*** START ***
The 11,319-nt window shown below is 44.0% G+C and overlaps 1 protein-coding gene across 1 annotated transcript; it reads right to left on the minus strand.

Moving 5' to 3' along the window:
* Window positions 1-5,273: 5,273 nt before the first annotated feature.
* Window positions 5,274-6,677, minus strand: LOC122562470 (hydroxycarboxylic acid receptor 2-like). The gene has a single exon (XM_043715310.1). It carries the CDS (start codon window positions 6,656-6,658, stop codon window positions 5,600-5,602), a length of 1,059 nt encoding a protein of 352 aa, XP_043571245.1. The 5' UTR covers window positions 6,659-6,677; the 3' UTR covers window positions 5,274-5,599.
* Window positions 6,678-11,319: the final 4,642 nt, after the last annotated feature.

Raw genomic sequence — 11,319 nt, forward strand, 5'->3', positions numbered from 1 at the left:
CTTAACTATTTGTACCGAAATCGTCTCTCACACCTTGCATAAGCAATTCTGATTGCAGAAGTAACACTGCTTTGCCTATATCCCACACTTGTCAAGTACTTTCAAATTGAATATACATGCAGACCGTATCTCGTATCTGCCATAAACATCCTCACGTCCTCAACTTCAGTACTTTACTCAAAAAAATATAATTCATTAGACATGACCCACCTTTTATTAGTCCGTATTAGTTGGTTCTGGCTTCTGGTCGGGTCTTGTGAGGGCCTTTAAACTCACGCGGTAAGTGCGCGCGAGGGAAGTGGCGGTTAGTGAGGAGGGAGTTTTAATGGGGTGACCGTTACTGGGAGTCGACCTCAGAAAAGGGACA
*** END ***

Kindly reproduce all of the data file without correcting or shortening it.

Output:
The 11,319-nt window shown below is 44.0% G+C and overlaps 1 protein-coding gene across 1 annotated transcript; it reads right to left on the minus strand.

Moving 5' to 3' along the window:
* Window positions 1-5,273: 5,273 nt before the first annotated feature.
* Window positions 5,274-6,677, minus strand: LOC122562470 (hydroxycarboxylic acid receptor 2-like). The gene has a single exon (XM_043715310.1). It carries the CDS (start codon window positions 6,656-6,658, stop codon window positions 5,600-5,602), a length of 1,059 nt encoding a protein of 352 aa, XP_043571245.1. The 5' UTR covers window positions 6,659-6,677; the 3' UTR covers window positions 5,274-5,599.
* Window positions 6,678-11,319: the final 4,642 nt, after the last annotated feature.

Raw genomic sequence — 11,319 nt, forward strand, 5'->3', positions numbered from 1 at the left:
CTTAACTATTTGTACCGAAATCGTCTCTCACACCTTGCATAAGCAATTCTGATTGCAGAAGTAACACTGCTTTGCCTATATCCCACACTTGTCAAGTACTTTCAAATTGAATATACATGCAGACCGTATCTCGTATCTGCCATAAACATCCTCACGTCCTCAACTTCAGTACTTTACTCAAAAAAATATAATTCATTAGACATGACCCACCTTTTATTAGTCCGTATTAGTTGGTTCTGGCTTCTGGTCGGGTCTTGTGAGGGCCTTTAAACTCACGCGGTAAGTGCGCGCGAGGGAAGTGGCGGTTAGTGAGGAGGGAGTTTTAATGGGGTGACCGTTACTGGGAGTCGACCTCAGAAAAGGGACA